As it struggles to sell the business, the firm is finding projects internally that Panaya could be leveraged to showcase the platform to potential bidders, said one source, who pointed that the company’s focus is to sell the unit.
In April, the software services company said it had begun discussions with prospective buyers for selling off Panaya, which was acquired during the tenure of former CEO Vishal Sikka. Acquiring the Israeli firm Panaya at an “inflated price” became a bone of contention for founders and the erstwhile management. Infosys had indicated that the platform did not fit its revised strategy set by the current chief executive Salil Parekh.
Infosys paid over $200 million in 2015 to buy Panaya. So far, it has written off over half of its value. MD Ranganath, chief financial officer, who announced his resignation last month, had reiterated negotiations for Panaya and Skava involve “multiple elements”.
The company has set a deadline of March 2019 for selling the two subsidiaries.
Infosys, to a questionnaire from ET, responded with transcripts of statements made by Parekh and Ranganath during the quarterly results announcement in April and July, saying that the company did not have an update since then. “Negotiation is really a process and it is based on multiple elements that we see or the buyers see including the business plan and their own assessments etc… Well, I think the negotiation is going on and as you know, there are always uncertainties around negotiations,” Ranganath said in July.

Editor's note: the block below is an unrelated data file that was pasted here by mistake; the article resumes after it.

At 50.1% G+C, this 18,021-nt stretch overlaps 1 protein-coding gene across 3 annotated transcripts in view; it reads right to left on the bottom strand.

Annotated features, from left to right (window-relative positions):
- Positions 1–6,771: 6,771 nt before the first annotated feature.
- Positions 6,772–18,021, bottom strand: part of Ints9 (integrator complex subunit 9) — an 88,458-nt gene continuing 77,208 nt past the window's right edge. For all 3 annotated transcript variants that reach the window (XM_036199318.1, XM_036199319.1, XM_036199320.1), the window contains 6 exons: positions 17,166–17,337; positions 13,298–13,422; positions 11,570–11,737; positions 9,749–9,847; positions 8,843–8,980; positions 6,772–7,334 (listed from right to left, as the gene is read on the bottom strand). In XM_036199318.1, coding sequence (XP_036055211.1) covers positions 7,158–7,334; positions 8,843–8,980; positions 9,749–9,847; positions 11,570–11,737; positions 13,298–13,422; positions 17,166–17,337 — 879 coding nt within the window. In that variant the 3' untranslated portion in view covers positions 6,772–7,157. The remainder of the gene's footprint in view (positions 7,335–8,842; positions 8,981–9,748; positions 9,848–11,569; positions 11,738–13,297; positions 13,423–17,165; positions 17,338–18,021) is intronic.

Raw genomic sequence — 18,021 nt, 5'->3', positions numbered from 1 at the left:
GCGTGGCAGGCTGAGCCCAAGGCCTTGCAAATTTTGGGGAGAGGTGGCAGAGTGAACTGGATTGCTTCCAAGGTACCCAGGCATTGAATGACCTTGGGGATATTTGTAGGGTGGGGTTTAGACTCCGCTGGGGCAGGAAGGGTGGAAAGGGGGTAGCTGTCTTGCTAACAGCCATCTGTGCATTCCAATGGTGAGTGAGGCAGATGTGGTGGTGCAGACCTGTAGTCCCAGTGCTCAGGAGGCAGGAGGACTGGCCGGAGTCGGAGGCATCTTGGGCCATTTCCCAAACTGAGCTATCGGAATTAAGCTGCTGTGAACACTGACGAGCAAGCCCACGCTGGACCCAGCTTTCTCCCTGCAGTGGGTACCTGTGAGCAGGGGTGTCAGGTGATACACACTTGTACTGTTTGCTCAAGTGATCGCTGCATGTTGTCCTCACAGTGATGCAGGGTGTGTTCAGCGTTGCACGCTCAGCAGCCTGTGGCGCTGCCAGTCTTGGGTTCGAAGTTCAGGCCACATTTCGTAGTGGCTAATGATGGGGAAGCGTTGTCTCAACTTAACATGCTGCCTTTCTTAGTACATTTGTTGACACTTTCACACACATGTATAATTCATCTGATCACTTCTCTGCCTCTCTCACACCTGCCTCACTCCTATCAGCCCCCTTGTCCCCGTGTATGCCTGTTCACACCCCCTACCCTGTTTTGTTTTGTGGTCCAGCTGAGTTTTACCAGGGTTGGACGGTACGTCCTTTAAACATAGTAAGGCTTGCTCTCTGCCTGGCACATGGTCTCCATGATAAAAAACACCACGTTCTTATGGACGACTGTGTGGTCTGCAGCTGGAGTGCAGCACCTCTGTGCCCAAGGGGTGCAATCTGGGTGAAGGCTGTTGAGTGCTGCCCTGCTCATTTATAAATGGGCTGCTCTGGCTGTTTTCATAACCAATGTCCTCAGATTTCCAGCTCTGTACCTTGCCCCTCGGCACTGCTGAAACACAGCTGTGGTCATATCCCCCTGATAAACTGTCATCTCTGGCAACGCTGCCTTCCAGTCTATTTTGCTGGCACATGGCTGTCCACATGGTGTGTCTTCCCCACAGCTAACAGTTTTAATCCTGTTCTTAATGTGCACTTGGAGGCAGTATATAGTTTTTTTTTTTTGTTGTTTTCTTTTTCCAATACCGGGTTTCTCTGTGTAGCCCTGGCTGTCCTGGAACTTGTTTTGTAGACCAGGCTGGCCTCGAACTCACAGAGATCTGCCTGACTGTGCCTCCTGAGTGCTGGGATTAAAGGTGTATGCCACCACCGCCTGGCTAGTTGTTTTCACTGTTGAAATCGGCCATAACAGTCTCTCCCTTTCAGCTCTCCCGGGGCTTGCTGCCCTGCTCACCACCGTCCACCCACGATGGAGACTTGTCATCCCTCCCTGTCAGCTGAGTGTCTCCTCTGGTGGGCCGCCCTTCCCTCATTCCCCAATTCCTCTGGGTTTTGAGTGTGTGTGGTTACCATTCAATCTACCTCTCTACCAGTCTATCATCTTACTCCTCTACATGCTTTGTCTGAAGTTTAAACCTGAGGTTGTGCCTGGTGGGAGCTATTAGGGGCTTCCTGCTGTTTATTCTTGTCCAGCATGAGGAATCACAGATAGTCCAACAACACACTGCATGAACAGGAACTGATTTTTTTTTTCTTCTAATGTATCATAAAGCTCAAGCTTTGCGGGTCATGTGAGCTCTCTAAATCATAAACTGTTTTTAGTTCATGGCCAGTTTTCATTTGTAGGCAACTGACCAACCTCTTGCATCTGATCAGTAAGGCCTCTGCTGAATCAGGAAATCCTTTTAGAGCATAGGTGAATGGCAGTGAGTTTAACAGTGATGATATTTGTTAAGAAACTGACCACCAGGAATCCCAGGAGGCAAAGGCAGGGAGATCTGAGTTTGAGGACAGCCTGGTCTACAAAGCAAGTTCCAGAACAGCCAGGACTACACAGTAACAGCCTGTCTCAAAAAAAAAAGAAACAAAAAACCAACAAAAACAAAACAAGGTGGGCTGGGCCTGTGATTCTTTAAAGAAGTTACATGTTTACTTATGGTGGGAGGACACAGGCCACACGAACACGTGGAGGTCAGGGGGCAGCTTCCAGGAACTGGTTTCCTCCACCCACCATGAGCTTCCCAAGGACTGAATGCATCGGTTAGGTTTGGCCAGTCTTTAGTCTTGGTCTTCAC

Another person with knowledge of the discussions said, “It could be a right fit for any services player with a large SAP implementation revenue” and it “has not been easy to find one such buyer so far”.
Global tech services sector analysts do not see merit in growing Panaya at the current juncture when Parekh looks to make Infosys a “digital services powerhouse”.
“Panaya could have been a strong fit, but would have taken a large amount of additional investment in development and sales to make profitable. I also believe that Salil wants to be laser-focused on a digital services powerhouse and Panaya and Skava are a distraction from his broader strategic goals. The firm has made great strides with McCamish (its insurance BPM platform) and some elements of Edge-Verve — so why keep these unwanted investments — it just doesn’t make sense,” said Phil Fersht, CEO, HfS Research.
“They will find buyers eventually and have probably already written down some anticipated losses on them — that’s just business.”
Former Infosys CFO and board member, V Balakrishnan, said it was not a right approach to write down value before identifying buyers.
“First talk to prospective buyers and if you identify a buyer then you have valuation established and then write off the rest; but once you write off and keep writing off for a buyer it is not going to happen,” Balakrishnan told ET.
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